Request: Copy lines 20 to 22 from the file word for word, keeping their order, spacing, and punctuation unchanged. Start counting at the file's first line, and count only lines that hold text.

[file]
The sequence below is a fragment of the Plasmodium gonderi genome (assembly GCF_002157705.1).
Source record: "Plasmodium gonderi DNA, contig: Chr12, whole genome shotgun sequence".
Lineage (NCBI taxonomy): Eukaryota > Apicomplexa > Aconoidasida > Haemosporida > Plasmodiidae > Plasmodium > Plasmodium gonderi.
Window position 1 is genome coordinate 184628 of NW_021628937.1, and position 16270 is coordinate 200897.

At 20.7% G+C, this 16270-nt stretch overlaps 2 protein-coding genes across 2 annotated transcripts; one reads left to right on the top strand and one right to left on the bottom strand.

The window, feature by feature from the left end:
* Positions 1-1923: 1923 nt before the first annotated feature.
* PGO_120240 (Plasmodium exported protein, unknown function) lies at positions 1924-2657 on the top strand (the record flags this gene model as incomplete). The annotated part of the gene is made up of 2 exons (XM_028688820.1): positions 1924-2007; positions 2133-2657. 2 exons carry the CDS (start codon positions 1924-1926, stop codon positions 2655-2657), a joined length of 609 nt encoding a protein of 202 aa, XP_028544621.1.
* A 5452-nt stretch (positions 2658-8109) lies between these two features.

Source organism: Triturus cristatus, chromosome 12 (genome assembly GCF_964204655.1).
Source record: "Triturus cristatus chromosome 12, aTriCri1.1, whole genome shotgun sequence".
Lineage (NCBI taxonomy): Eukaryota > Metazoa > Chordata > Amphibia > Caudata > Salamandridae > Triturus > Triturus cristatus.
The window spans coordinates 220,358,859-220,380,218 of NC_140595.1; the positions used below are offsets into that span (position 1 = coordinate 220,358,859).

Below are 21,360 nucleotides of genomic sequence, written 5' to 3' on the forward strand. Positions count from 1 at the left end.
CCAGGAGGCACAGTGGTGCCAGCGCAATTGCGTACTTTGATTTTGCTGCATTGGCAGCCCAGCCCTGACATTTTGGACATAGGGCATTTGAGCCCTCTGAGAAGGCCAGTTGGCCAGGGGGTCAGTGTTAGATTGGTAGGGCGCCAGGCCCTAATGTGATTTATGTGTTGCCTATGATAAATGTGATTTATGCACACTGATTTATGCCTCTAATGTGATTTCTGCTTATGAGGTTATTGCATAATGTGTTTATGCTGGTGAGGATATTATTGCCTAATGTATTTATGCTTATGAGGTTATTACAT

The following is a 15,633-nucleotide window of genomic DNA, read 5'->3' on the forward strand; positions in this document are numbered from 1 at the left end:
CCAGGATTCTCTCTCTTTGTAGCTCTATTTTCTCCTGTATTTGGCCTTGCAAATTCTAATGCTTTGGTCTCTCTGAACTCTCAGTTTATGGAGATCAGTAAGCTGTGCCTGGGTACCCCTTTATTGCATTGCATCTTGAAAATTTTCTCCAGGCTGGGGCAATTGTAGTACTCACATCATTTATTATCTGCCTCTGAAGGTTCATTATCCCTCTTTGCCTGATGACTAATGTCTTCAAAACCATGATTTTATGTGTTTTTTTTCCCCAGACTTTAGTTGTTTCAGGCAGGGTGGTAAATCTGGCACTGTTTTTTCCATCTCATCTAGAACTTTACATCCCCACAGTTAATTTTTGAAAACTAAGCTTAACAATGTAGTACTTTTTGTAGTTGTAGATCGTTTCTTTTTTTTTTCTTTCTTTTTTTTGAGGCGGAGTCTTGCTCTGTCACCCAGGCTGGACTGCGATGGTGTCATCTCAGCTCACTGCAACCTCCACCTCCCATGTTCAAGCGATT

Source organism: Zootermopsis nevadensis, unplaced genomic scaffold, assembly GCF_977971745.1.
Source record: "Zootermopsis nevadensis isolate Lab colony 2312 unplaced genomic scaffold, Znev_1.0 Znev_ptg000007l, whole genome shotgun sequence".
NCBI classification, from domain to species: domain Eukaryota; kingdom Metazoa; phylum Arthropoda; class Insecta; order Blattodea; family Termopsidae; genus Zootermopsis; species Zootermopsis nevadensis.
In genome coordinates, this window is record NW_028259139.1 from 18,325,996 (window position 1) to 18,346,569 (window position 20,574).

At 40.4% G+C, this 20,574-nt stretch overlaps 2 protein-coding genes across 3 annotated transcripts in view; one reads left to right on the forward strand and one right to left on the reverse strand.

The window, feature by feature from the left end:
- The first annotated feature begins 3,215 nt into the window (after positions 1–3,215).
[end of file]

NCBI classification, from domain to species: domain Eukaryota; kingdom Metazoa; phylum Arthropoda; class Insecta; order Blattodea; family Termopsidae; genus Zootermopsis; species Zootermopsis nevadensis.
In genome coordinates, this window is record NW_028259139.1 from 18,325,996 (window position 1) to 18,346,569 (window position 20,574).

At 40.4% G+C, this 20,574-nt stretch overlaps 2 protein-coding genes across 3 annotated transcripts in view; one reads left to right on the forward strand and one right to left on the reverse strand.